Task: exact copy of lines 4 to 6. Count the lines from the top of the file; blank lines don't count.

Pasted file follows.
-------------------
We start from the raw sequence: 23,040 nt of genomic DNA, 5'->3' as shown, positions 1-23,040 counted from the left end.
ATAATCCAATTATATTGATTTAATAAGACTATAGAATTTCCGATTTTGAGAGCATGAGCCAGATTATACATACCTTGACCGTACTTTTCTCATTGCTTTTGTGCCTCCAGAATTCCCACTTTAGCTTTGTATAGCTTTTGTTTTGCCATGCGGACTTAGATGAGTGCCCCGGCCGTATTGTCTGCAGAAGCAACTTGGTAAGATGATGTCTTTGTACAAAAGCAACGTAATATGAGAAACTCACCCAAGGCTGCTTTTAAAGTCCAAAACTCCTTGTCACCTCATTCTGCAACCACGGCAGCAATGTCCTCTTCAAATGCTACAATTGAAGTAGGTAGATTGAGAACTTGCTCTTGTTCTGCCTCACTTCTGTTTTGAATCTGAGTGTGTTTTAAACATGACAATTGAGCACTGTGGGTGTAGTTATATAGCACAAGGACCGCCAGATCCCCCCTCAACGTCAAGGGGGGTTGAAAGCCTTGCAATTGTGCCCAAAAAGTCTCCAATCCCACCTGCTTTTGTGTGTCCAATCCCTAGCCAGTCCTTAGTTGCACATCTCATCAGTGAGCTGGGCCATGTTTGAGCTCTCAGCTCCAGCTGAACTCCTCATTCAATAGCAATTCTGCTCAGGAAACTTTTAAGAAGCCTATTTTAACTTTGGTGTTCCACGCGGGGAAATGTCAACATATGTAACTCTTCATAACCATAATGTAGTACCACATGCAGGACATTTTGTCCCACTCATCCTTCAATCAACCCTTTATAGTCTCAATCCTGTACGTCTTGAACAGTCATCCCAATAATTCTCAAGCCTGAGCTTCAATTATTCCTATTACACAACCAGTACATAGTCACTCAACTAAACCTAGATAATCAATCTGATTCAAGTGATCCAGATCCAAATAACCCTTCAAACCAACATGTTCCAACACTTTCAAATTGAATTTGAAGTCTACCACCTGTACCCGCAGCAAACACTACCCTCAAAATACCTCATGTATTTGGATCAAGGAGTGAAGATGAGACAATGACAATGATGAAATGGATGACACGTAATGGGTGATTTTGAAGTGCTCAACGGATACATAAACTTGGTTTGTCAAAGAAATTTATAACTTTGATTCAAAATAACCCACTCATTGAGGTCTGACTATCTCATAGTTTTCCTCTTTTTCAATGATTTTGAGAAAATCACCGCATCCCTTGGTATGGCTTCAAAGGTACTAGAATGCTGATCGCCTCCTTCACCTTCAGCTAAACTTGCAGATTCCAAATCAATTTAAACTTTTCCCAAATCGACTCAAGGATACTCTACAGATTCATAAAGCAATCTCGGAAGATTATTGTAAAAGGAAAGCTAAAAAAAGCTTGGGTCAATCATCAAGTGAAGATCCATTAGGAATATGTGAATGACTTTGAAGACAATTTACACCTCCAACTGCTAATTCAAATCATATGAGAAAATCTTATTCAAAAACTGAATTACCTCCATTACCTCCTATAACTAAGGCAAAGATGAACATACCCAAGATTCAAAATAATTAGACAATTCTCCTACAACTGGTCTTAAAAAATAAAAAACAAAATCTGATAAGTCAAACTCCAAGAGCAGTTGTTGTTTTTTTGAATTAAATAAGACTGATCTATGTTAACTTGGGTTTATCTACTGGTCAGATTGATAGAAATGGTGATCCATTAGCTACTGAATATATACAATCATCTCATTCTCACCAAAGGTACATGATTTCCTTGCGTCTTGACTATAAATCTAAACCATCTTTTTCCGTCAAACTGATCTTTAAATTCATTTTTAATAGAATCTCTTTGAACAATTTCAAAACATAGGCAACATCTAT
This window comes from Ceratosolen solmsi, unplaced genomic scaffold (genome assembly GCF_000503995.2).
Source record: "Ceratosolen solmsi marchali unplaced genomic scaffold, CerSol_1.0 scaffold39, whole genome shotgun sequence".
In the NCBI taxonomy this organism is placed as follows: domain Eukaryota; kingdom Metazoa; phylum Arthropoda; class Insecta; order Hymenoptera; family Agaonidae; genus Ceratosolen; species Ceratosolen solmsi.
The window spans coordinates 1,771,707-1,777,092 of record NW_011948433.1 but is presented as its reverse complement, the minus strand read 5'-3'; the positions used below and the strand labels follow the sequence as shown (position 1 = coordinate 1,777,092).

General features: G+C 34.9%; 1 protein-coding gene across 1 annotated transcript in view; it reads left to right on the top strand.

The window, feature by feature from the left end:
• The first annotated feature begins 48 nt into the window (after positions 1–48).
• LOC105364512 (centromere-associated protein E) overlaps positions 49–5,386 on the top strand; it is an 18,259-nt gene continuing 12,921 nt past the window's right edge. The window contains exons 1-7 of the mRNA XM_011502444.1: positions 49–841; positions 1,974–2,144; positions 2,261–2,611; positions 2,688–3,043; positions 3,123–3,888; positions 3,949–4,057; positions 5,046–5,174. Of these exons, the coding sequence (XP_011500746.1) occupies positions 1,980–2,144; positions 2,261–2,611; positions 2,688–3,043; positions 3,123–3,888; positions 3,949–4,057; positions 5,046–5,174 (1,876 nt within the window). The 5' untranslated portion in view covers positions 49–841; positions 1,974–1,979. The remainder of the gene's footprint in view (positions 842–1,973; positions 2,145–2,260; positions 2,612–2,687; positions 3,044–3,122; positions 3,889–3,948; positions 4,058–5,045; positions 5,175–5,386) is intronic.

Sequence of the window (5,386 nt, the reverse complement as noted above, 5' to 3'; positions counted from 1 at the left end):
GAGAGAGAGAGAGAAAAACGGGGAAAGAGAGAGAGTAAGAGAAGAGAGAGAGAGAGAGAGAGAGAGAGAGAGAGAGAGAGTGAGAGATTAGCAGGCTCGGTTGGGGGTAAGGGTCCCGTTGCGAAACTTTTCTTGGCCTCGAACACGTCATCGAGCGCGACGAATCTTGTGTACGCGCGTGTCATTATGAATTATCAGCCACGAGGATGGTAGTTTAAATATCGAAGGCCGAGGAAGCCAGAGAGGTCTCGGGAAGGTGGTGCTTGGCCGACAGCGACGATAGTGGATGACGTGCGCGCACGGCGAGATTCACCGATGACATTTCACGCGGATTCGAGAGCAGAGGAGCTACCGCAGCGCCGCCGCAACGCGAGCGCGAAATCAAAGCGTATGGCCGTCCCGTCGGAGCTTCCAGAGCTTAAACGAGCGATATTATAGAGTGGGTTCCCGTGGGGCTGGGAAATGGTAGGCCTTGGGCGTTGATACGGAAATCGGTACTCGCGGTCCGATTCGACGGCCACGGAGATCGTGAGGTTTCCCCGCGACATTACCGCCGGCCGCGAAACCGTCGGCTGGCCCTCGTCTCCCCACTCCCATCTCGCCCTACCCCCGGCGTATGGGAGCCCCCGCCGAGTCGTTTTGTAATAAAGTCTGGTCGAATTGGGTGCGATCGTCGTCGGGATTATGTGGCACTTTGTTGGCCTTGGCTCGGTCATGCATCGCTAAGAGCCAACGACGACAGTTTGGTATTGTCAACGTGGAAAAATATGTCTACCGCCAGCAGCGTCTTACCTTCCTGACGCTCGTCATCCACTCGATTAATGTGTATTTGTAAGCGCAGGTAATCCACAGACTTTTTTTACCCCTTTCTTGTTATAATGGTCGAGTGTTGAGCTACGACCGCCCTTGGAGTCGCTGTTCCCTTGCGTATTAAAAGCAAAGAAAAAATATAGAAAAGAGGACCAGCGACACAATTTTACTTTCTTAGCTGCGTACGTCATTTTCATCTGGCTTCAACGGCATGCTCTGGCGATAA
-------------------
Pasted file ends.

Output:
Source record: "Ceratosolen solmsi marchali unplaced genomic scaffold, CerSol_1.0 scaffold39, whole genome shotgun sequence".
In the NCBI taxonomy this organism is placed as follows: domain Eukaryota; kingdom Metazoa; phylum Arthropoda; class Insecta; order Hymenoptera; family Agaonidae; genus Ceratosolen; species Ceratosolen solmsi.
The window spans coordinates 1,771,707-1,777,092 of record NW_011948433.1 but is presented as its reverse complement, the minus strand read 5'-3'; the positions used below and the strand labels follow the sequence as shown (position 1 = coordinate 1,777,092).